FAMM Applauds Bipartisan Sentencing “Safety Valve” Bill in U.S. House of Representatives
For Immediate Release
April 24, 2013
Contact: Monica Pratt Raffanel, firstname.lastname@example.org
WASHINGTON, D.C. – FAMM President Julie Stewart today welcomed the introduction of H.R. 1695, the Justice Safety Valve Act of 2013, a bipartisan federal bill that would save taxpayers money and preserve scarce federal prison beds for the most dangerous and violent offenders. The bill creates a “safety valve” that allows federal courts to impose sentences below the mandatory minimum sentence under specific conditions. The legislation was introduced on April 24 by Representative Robert C. “Bobby” Scott (D-VA) and Representative Thomas Massie (R-KY), and referred to the House Judiciary Committee for consideration. H.R. 1695 was also cosponsored by Representatives John Conyers (D-MI), Karen Bass (D-CA), Steve Cohen (D-TN), Cedric Richmond (D-LA), and Hank Johnson (D-GA).
The Scott-Massie bill is identical to S. 619, introduced in the U.S. Senate by Senator Rand Paul (R-KY) and Senator Patrick Leahy, chairman of the Senate Judiciary Committee, on March 20, 2013.
“The introduction of this bipartisan bill is further proof that mandatory minimum sentencing reform is gaining steam,” said Stewart. “Congress set up mandatory minimum sentences that are sometimes right, but not always right. They put too many nonviolent offenders in prison for too long, forcing courts to use up prison space for people who aren’t a real threat. Members of Congress in both Houses are starting to recognize this costly problem and trying to fix it.”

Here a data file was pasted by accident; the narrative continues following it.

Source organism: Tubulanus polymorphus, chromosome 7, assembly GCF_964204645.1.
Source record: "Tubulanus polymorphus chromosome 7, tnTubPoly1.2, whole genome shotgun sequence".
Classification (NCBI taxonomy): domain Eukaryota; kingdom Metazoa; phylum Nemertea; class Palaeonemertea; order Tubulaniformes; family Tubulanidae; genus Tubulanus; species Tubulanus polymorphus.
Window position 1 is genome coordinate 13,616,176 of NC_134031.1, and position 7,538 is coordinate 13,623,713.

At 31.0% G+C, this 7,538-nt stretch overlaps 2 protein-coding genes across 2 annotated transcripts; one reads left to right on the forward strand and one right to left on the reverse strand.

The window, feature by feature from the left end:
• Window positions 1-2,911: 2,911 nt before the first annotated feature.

“Mandatory minimum sentences have been shown to mandate unjust results,” said Rep. Scott. “They have a racially discriminatory impact, studies conclude that they waste the taxpayer's money, and they often violate common sense.”
“The one size fits all approach of federally mandated minimums does not give local judges the latitude they need to ensure that punishments fit the crimes,” said Rep. Massie. “As a result, nonviolent offenders are sometimes given excessive sentences. Furthermore, public safety can be compromised because violent offenders are released from our nation’s overcrowded prisons to make room for nonviolent offenders.”
Currently, federal prisons are operating at 138 percent of their capacity, and one out of every four Justice Department dollars goes to corrections costs, a fiscal reality the Justice Department has called “unsustainable.” A recent Congressional Research Service report called for repealing or reforming mandatory minimum sentences as a solution.
The Justice Safety Valve Act of 2013 permits federal courts to give a sentence below the mandatory minimum term only after finding, among other things, that providing a particular defendant a shorter term – say, seven years in prison for a drug offense rather than the 10-year mandatory minimum – will not undermine public safety. The judge must state on the record why the mandatory minimum sentence is unnecessary, and that decision can be reversed on appeal. The bill does not repeal mandatory minimum sentences or mandate that judges impose shorter sentences. FAMM advocated for the creation of the existing federal safety valve, a narrowly-tailored test that has produced fairer sentences for 80,000 nonviolent federal drug offenders since 1995. Though the existing safety valve applies only to drug offenders, it has saved taxpayers millions. Over this same period, the nation’s crime rate has dropped to a historic low.
For a comprehensive overview of the Justice Safety Valve, including the bill text, a summary of its benefits, profiles of individuals who would have been eligible for relief, and likely questions and answers, visit: http://www.famm.org/Repository/Files/Justice%20Safety%20Valve%20Act%20Primer%20HR%201695.pdf
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